When the pair snuck into the island’s crumbling monastery to steal human skulls under cover of darkness, they knew what they were doing was wrong, even by 1890 ethical standards.

The looters “have gone to bed” to the sound of approaching travellers.

“When the coast was clear”, Alfred Haddon later wrote, “we put our booty in the sack”.

But they weren’t common thieves, they considered themselves men of science.

Haddon was a British anthropologist and Fellow of the Royal College of Science. His accomplice in the skull removal was Irish medical student Andrew Dixon.

The couple smuggled the 13 skulls off the island of Inishbofin – an Atlantic-battered island off the west coast of Ireland – telling sailors their bag contained poitin, an alcohol Irish distilled.

The men were affiliated with Ireland’s oldest and most prestigious university, Trinity College Dublin (TCD), and the remains ended up in the university’s collections.

“We want them to rest in peace”

One hundred and thirty-two years later, the skulls are still locked away in the old Trinity Anatomy Museum. Now the islanders of Inishbofin are determined to get them back.

“We just want them to come home,” says Marie Coyne, an Inishbofin historian and an active member of the island’s campaign to have the remains repatriated.

“That’s where they were stolen,” she told Sky News, standing at the St Colman site.

“It’s a crime. We want the remains of our people brought back to ‘Bofin and we want to bury them here. And we want them to rest in peace.”

Image:
St Colman’s Monastery on Inishbofin. The skulls are visible in the lower right corner. Photo: Trinity College Dublin
St Colman's Monastery on Inishbofin Island today
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St Colman’s Monastery today

TCD, which has 484 sets of human remains collected from around the world during the colonial era, does not dispute that the skulls were illegally removed from Inishbofin and has set up a task force to try to tackle the “legacies problematic”.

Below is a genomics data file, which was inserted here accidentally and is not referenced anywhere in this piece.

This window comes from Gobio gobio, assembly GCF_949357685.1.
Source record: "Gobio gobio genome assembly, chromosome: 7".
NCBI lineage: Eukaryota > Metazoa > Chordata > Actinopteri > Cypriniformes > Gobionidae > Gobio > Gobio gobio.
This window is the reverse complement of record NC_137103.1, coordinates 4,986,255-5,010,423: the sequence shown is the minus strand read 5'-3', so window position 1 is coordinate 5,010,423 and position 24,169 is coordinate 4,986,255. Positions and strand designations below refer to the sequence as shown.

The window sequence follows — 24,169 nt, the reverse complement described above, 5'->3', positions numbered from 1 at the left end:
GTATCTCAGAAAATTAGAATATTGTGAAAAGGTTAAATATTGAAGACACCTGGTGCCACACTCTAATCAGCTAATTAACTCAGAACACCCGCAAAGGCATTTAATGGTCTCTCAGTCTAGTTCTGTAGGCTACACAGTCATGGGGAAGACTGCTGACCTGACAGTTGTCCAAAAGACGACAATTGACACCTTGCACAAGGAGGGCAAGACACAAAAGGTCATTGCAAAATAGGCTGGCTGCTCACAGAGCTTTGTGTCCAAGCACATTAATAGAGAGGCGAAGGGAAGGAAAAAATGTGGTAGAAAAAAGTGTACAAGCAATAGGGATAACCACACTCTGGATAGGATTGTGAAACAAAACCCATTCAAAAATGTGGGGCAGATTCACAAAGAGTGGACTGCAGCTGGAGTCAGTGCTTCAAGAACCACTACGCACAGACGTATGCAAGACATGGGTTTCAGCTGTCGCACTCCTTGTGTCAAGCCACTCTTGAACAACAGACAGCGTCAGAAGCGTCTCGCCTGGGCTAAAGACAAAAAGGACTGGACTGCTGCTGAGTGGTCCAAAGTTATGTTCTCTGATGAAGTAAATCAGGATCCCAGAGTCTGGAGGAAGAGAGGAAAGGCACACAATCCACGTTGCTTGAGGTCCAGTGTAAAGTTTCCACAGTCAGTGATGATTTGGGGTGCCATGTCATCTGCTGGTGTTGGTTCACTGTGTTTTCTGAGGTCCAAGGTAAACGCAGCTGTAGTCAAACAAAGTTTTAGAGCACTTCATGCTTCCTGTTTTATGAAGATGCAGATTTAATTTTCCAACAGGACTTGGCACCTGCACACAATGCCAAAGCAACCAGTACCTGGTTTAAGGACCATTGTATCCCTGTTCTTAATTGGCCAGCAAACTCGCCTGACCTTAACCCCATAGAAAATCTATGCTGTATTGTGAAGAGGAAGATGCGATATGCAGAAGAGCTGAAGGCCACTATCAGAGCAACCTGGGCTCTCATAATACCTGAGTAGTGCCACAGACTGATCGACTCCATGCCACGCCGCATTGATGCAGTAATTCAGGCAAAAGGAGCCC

These legacies also include the shadow of slavery.

The TCD’s main library is named after the famous Irish philosopher George Berkeley, who was a member of the university in the 1700s. He later moved to America, and the city of Berkeley, California, and its famous university are both named in his honor.

Islander skulls measured with a craniometer on the island of Inishbofin, 1893. Photo: Trinity College Dublin
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The skull of an islander measured with a craniometer on Inishbofin in 1893. Photo: Trinity College Dublin

However, records show he also purchased at least four slaves to work on his Rhode Island plantation in the 1730s, and current Trinity students demand that the Berkeley library be named.

“I think Trinity as an institution should be embarrassed,” says Gabi Fullam, president of the TCD Students’ Union. “As a student and someone who frequents this library, I not only find this embarrassing, I find it demeaning.”

“We’re going to tackle this head on”

Professor Eoin O’Sullivan is senior dean at TCD and leads the working group that tackles historical issues.

‘I think it reflects an old university,’ he told Sky News, ‘and that there were practices at the university which in the current position we would not support, but which were at perfectly explainable and understandable at the time.

“I think the important thing is that Trinity is saying ‘we’re going to tackle this issue head-on’.”

The Berkely Library at Trinity College Dublin, named after slave owner George Berkely
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The Berkeley Library at Trinity College Dublin, named after slave owner George Berkeley

In a statement, TCD said its board had decided to “work with the people of Inishbofin and the statutory authorities to find a solution that respects the wishes of the islanders”.

It’s still accepting submissions from the public on the Berkeley Library’s separate issue through January.

Other legacy issues

TCD, established in 1592 by royal charter from Queen Elizabeth and a major tourist attraction in Dublin, is by no means the only university or museum struggling with legacy issues.

University College Cork announced plans in September to repatriate ancient mummified human remains to Egypt. In Northern Ireland, the Ulster Museum recently returned human remains and other sacred objects to Hawaii.

In the UK, the University of Cambridge is considering returning more than 100 Beninese bronzes stolen from Nigeria, while the British Museum is under continued pressure from Greece to return the famous Parthenon marbles.

Back on Inishbofin, the wider international picture seems out of place. For the islanders, the injustice is black and white and so is the solution.

“The skulls were stolen here,” Ms. Coyne said, “and they have to come back here. They have to come home.”

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